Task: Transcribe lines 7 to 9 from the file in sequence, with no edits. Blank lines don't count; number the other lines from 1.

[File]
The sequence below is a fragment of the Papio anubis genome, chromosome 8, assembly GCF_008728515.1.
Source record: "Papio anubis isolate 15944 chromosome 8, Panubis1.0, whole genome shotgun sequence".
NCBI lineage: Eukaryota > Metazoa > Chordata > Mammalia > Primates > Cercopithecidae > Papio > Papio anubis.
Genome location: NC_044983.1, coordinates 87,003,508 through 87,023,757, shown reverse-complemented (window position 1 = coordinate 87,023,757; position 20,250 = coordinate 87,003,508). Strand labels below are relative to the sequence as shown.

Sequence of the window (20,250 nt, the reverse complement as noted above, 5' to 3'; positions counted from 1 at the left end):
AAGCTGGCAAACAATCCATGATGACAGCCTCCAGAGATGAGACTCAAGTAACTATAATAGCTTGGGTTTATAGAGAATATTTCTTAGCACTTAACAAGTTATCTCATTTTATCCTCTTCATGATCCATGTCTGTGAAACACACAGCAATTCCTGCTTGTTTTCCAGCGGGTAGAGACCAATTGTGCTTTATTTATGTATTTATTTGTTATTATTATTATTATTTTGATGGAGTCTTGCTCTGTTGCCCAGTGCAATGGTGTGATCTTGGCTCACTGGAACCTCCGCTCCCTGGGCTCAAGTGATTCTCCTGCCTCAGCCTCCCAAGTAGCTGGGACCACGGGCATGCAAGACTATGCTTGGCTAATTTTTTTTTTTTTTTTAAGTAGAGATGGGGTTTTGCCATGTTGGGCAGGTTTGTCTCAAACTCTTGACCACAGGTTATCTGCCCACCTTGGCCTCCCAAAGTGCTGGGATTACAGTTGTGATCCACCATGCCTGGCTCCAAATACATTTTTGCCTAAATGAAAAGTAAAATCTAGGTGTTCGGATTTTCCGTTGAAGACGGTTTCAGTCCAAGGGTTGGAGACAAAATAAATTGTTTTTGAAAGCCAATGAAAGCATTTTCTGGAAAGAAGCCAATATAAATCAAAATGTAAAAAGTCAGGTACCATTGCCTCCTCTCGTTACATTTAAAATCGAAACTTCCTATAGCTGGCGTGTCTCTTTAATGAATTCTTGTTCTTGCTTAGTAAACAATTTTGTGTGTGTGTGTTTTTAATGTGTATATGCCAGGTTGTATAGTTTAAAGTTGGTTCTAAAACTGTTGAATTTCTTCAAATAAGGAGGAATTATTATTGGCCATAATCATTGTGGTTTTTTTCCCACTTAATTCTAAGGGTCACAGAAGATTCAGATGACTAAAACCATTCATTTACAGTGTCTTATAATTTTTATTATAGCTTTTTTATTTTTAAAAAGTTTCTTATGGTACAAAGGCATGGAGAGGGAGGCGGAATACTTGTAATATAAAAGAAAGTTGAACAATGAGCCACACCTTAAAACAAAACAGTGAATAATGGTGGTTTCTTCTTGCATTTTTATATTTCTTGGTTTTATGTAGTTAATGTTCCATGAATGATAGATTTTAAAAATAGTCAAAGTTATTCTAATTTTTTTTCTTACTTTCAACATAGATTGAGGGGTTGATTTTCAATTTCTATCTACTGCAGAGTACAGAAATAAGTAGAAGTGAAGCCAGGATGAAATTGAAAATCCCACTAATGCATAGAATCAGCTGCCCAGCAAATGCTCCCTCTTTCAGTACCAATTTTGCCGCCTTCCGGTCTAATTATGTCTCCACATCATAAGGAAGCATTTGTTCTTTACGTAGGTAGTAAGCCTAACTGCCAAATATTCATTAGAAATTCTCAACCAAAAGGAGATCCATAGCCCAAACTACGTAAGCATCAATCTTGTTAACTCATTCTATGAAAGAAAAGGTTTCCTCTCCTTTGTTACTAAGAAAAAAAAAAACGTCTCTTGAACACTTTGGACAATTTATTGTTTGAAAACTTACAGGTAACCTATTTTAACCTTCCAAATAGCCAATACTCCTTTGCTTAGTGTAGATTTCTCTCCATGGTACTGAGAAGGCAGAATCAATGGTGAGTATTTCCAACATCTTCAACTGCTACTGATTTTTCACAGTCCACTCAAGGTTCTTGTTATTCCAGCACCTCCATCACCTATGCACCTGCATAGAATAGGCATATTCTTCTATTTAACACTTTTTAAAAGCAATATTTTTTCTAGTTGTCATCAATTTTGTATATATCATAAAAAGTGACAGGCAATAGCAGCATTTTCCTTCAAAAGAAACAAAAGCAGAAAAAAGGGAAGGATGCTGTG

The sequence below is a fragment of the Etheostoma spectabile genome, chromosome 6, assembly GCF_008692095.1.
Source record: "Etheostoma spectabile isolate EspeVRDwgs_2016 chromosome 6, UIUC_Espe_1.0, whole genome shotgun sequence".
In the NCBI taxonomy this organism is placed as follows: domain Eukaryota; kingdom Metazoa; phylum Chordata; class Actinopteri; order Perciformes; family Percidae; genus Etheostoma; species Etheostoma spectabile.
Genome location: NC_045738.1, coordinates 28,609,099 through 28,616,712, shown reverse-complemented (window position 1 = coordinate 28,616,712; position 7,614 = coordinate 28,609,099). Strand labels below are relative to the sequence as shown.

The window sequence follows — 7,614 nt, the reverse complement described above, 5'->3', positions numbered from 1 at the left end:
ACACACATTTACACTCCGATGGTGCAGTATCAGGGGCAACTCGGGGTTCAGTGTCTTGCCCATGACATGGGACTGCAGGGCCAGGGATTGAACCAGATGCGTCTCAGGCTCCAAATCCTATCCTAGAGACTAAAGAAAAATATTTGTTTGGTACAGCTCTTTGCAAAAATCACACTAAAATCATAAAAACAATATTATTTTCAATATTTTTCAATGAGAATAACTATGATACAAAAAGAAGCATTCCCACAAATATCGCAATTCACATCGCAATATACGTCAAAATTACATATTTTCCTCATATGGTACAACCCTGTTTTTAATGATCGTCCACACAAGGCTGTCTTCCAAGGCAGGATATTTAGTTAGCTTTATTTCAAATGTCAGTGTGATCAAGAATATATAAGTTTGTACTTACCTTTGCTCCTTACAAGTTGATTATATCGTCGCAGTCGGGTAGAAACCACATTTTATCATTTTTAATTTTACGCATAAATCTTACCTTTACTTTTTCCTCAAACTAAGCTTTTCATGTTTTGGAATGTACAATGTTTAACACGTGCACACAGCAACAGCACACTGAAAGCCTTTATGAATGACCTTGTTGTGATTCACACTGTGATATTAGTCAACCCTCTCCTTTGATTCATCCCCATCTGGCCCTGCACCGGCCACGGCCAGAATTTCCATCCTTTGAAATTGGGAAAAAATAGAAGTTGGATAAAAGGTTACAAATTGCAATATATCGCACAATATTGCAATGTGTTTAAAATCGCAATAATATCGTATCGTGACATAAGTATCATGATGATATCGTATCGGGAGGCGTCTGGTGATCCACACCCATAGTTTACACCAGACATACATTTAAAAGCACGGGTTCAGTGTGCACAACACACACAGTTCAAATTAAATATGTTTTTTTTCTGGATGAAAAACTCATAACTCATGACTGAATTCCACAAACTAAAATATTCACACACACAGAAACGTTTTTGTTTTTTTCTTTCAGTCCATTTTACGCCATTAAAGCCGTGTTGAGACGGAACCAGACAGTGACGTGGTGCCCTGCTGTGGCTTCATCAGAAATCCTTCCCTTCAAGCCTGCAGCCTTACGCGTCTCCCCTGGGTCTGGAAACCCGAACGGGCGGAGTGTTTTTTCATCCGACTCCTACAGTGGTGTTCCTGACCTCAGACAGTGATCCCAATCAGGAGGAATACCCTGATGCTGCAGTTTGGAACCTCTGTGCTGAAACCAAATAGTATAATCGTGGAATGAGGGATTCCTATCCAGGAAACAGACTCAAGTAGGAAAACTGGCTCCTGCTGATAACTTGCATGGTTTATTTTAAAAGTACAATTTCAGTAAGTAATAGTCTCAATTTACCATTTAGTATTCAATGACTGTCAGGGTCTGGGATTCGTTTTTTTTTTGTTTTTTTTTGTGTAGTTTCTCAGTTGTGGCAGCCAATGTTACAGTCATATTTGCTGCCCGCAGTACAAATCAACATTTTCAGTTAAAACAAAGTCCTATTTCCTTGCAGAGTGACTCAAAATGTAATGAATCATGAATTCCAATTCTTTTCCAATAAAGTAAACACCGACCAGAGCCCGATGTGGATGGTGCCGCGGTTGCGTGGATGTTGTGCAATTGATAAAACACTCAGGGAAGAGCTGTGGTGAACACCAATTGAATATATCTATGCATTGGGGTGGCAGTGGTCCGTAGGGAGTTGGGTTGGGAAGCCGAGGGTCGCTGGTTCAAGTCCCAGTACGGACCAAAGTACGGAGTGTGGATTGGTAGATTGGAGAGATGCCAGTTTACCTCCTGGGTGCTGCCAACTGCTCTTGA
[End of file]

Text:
The sequence below is a fragment of the Etheostoma spectabile genome, chromosome 6, assembly GCF_008692095.1.
Source record: "Etheostoma spectabile isolate EspeVRDwgs_2016 chromosome 6, UIUC_Espe_1.0, whole genome shotgun sequence".
In the NCBI taxonomy this organism is placed as follows: domain Eukaryota; kingdom Metazoa; phylum Chordata; class Actinopteri; order Perciformes; family Percidae; genus Etheostoma; species Etheostoma spectabile.